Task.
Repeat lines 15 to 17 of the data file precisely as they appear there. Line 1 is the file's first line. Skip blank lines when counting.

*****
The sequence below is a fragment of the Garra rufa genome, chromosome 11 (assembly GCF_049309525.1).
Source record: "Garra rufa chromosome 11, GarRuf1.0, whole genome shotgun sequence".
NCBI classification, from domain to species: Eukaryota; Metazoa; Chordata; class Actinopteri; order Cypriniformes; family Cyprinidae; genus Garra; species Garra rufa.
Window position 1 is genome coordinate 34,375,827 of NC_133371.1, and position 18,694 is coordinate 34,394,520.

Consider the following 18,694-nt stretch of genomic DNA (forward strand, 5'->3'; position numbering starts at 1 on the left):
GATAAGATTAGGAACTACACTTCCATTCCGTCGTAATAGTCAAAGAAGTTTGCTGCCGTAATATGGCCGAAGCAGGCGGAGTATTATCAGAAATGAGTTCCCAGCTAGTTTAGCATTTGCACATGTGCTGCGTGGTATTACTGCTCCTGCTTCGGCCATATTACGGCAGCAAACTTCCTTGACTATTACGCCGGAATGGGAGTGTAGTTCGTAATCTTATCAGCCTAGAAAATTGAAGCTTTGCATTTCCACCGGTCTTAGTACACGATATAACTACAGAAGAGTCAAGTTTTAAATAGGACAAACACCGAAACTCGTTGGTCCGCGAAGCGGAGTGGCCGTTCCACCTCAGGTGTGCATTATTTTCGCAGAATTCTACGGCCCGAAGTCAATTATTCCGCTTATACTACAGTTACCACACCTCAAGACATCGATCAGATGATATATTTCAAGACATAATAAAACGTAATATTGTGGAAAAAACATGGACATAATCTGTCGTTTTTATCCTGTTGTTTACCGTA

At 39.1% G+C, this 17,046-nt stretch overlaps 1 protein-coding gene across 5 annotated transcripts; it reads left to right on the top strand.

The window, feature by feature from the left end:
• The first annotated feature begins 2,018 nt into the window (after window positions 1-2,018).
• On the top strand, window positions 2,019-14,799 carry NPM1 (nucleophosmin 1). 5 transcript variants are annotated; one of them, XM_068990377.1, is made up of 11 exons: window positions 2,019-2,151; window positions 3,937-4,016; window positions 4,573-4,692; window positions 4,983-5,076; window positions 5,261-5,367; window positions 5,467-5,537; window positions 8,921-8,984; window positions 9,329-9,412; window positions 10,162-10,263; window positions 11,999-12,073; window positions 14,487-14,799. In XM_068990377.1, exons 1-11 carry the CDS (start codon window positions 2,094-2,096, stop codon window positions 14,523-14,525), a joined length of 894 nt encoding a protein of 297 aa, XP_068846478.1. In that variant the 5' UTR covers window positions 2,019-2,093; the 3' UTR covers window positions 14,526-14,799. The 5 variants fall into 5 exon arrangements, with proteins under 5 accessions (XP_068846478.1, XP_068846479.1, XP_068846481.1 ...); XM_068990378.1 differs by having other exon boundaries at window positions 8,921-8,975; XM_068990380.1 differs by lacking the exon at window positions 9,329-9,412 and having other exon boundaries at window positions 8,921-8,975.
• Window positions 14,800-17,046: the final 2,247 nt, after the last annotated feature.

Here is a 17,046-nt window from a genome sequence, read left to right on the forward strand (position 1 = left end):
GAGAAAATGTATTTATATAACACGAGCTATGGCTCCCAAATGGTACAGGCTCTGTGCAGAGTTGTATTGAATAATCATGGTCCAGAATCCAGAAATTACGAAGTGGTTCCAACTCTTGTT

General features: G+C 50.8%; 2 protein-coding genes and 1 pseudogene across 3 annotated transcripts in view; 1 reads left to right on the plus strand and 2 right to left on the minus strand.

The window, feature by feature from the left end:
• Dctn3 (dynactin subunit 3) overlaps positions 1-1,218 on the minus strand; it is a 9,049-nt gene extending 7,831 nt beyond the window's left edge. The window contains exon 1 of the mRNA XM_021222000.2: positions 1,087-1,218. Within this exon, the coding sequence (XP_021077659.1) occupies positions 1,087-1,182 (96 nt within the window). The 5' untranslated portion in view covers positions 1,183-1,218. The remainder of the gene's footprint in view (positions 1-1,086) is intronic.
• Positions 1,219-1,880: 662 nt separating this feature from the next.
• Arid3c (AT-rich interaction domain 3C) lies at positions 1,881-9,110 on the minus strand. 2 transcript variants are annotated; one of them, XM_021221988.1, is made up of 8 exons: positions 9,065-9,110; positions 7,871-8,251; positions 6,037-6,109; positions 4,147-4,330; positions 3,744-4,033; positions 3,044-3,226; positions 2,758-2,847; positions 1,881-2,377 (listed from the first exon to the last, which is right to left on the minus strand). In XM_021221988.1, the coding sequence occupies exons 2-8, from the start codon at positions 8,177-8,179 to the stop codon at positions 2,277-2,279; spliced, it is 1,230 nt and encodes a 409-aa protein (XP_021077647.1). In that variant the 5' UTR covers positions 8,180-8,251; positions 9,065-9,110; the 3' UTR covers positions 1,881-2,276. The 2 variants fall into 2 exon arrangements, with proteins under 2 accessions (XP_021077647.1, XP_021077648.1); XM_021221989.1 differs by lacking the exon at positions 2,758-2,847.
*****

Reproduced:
The window, feature by feature from the left end:
• Dctn3 (dynactin subunit 3) overlaps positions 1-1,218 on the minus strand; it is a 9,049-nt gene extending 7,831 nt beyond the window's left edge. The window contains exon 1 of the mRNA XM_021222000.2: positions 1,087-1,218. Within this exon, the coding sequence (XP_021077659.1) occupies positions 1,087-1,182 (96 nt within the window). The 5' untranslated portion in view covers positions 1,183-1,218. The remainder of the gene's footprint in view (positions 1-1,086) is intronic.
• Positions 1,219-1,880: 662 nt separating this feature from the next.